...are media which are embedded/integrated in documents without just setting a ressource link. The best counter-example to inline media are normal HTML sites where these media are given as ressource links with different attributes. The following article will refer especially to images by explaining the method of embedding media directly into documents.
As you can see in the example above, the attribute 'src' of the HTML tag 'img' contains a ressource link. The application that analyses the document and the link to the image, for an HTML site normally a web browser, can (down)load the image from the given location. For some reason, it's not wanted or not possible to load another file via the analysing application. One example might be an HTML-email where it's not allowed to attach further files like images. Referring to RFC 2397 and RFC 2557 ('Request for Comments') it's allowed to include the image data ('image stream') directly into documents.
alt="inline image" width="150" height="160" />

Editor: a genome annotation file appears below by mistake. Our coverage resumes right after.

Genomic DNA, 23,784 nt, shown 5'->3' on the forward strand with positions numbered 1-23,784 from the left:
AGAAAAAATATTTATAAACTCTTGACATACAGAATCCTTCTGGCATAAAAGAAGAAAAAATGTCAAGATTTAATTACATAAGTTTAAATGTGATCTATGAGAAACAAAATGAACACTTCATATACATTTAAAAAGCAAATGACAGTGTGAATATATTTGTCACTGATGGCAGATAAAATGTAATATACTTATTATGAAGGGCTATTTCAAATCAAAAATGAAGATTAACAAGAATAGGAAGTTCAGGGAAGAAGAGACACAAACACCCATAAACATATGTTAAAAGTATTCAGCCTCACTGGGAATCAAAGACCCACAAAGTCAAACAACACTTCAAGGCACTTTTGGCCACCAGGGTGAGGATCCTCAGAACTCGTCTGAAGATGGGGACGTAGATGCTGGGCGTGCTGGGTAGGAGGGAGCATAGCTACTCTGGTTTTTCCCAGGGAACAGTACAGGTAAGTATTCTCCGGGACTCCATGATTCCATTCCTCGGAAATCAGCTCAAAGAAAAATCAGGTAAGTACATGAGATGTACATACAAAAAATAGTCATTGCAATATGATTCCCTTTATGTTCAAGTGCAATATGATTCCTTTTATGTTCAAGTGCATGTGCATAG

The example above demonstrates that the value of the attribute 'src' consists of different parts:
The technique of embedded media (it's a picture in this case) is used in my guestbook on this web page because undesired entries made by so - called spambots (which enter rubbish or advertisement) are to be prevented. A picture is to be created, containing a particular by chance – generated code that must be read off by the user and entered for control, so that the message will be really saved.
The advantages of an embedded picture in contrast to other alternatives arise out of the kind of the generating possibility of the picture and the according HTML-code:
But this method has a further disadvantage: Microsoft's Internet Explorer up to and including version 6.x (the devil's worrisome bother) isn't conform with the upper listed RFCs and doesn't support this method. I don't know how it works with the IE versions 7.0 and higher, but I must admit I don't really care about it. As far as an IE user looks at this article and notes that he can see the picture taken as example, so this is caused by a Workaround by Dean Edwards, which I used here. Those of you who want to learn more about this are to read the information on his webpage.
In this sense: lots of fun with messing around. I have spent lots of time on it, too, until I have had enough of it... ;o)